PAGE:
Archive for the ‘COM566’ Category

How do you like to be managed? How do you manage others?

April 13, 2010 1 comment

The best management doesn’t ‘feel’ or ‘look’ or ‘act’ or even ‘sound’ like management. No one really wants to be ‘managed’, that is, no one who is expected to provide real value to an organization. The best workers have transcended the need to be ‘managed.’ This transcendence is achieved by creating an environment that is focused on the highest goal of most companies and that is to be centered on a deep understanding of the customer and their needs.

The role of management is to continue to focus on goals that have to do with the customer and mission statement of the organization. However, even the mission statement, like a democratic contract, needs to be constantly re-written with the help and counsel of the most valuable employees. This can only happen by creating an environment that stimulates the employee to want to manage his or her own contribution to that goal.

To offer value in a company with such extreme customer (goal) focus requires the development of successful channels of communication and trust; channels and an environment that reinforce group interdependence. Employees manage themselves because their value is determined by their individual efforts to continue making their own work environment conducive to making friends and allies. The best management has everything to do with preserving cooperation and learning and fairness and virtually nothing to do with hierarchy and secrecy and making enemies. Even the competition should never be positioned as the ‘enemy.’

The most productive environments are full of cooperation and it would be the task of management to constantly monitor the levels of such win-win altruism. As soon as any employee who has demonstrated their value senses that there is a loss of focus or trust or effort on the part of another employee or, more importantly, on the part of a customer, that employee should feel free to voice such concerns without fear of reprisal.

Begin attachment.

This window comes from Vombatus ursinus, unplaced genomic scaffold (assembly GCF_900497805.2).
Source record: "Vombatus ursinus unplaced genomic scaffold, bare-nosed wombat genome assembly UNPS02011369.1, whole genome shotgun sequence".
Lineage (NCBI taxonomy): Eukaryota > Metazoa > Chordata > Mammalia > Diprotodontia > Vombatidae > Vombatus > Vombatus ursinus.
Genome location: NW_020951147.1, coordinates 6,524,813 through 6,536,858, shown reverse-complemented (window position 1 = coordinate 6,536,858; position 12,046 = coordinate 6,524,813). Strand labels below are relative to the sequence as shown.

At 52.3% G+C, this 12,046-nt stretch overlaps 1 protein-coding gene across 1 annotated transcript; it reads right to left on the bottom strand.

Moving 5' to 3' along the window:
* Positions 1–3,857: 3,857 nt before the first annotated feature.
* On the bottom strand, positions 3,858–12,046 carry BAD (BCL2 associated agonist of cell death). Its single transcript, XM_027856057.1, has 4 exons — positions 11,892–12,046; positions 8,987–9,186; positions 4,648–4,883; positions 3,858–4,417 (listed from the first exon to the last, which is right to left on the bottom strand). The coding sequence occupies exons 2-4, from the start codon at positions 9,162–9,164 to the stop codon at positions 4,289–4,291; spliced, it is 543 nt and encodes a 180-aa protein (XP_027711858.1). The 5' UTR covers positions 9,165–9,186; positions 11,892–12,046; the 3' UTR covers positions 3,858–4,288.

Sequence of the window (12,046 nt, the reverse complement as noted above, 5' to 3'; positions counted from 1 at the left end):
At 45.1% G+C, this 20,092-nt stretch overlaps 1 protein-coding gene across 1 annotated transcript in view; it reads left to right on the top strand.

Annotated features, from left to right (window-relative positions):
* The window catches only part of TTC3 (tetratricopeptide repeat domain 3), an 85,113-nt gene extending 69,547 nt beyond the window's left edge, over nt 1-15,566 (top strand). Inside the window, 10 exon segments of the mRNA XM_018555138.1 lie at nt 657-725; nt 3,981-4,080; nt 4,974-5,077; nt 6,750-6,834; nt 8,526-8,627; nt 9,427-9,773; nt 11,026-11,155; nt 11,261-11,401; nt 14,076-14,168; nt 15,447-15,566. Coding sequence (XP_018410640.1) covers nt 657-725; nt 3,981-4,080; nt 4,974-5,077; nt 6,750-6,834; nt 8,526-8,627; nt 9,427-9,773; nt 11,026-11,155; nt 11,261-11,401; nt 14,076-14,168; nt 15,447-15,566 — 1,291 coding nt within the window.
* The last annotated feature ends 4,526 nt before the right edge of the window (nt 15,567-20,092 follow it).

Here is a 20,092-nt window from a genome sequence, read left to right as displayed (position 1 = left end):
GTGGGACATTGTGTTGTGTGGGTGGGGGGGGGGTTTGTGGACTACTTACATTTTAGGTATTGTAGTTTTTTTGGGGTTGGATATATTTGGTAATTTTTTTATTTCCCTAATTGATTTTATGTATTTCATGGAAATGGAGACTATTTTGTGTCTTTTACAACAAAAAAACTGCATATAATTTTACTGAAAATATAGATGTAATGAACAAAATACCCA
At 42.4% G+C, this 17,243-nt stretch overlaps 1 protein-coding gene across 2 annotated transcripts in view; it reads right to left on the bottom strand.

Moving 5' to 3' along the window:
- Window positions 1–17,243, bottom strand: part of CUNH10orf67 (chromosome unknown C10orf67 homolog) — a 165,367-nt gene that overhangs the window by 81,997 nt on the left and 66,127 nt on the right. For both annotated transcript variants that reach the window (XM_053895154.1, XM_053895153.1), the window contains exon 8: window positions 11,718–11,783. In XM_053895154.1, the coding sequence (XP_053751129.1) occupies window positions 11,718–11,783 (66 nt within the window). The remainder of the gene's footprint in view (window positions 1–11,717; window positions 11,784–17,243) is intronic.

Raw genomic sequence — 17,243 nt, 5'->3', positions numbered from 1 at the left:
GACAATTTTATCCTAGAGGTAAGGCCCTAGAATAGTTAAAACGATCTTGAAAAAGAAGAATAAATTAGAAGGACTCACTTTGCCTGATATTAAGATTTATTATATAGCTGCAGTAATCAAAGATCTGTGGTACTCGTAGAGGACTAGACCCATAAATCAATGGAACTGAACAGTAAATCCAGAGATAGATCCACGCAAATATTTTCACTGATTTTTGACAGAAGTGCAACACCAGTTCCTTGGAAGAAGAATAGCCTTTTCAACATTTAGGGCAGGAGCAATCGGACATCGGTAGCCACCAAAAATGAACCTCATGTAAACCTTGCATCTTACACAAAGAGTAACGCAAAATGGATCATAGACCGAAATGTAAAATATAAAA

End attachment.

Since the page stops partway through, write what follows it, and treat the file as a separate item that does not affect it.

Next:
The fact that Google has succeeded with their ‘don’t be evil’ mantra has a whole lot to do with the effects of applying the very human algorithms of communication and trust and fairness. They not only trade on the success of ranking search, they also trade on being nice, never defecting from their focus and never being envious. The management message should be: ‘Let others be envious if that’s all they can do and let them lose focus on being out to get us. Instead we’ll focus on our ability to continue to learn how to be best friends and allies of not only our customers and employees but also our competitors.’ It may be a world of survival of the fittest but to be ‘fit’ means to be the best at building social capital, to be ‘stronger’ at communication and trust, the engines of cooperation.

All we need to do is follow the trail of the most successful organizations, the highest rated places to work, and note their governing rules promoting social contracts and we will find win-win corporate cultures that succeeded because they capitalized on the conditions that favored the evolution of cooperative behavior.